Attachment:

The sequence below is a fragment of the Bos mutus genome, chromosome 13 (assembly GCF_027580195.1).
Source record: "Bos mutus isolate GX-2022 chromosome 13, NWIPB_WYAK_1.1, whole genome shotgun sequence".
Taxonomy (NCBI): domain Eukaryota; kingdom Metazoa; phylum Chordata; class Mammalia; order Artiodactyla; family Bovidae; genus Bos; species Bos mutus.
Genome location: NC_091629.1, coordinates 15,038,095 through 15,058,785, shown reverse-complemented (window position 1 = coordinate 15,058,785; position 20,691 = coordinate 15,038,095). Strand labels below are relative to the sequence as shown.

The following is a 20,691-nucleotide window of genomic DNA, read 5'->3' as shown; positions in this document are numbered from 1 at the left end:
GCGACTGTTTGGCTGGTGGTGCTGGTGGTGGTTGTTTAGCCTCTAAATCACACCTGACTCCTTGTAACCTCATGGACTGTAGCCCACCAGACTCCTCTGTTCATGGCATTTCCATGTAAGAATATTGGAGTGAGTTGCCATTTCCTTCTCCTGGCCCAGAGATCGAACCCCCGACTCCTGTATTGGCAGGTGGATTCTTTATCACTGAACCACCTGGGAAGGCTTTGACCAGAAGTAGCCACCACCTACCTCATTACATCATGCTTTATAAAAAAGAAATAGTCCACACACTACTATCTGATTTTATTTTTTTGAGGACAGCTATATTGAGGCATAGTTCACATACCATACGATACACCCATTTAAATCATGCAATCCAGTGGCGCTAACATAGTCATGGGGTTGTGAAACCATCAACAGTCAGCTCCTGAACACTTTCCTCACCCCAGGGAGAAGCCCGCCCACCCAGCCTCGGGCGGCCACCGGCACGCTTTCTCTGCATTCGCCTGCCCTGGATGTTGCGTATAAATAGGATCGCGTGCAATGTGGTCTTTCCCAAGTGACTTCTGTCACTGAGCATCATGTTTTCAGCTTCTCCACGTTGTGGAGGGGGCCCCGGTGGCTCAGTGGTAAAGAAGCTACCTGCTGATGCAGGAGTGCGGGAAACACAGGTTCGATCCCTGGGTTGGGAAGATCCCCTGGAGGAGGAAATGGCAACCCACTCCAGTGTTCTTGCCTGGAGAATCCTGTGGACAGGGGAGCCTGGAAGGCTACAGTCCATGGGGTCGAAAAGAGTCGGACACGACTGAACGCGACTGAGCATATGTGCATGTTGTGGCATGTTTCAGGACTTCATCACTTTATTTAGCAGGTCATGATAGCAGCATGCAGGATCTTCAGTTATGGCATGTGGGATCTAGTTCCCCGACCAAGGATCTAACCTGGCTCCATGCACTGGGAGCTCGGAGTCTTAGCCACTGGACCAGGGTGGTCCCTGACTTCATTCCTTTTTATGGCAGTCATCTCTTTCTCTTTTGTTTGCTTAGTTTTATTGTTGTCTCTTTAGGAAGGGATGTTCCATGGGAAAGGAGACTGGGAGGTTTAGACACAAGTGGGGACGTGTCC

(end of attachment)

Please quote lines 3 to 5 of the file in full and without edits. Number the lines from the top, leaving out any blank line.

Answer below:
Taxonomy (NCBI): domain Eukaryota; kingdom Metazoa; phylum Chordata; class Mammalia; order Artiodactyla; family Bovidae; genus Bos; species Bos mutus.
Genome location: NC_091629.1, coordinates 15,038,095 through 15,058,785, shown reverse-complemented (window position 1 = coordinate 15,058,785; position 20,691 = coordinate 15,038,095). Strand labels below are relative to the sequence as shown.

The following is a 20,691-nucleotide window of genomic DNA, read 5'->3' as shown; positions in this document are numbered from 1 at the left end: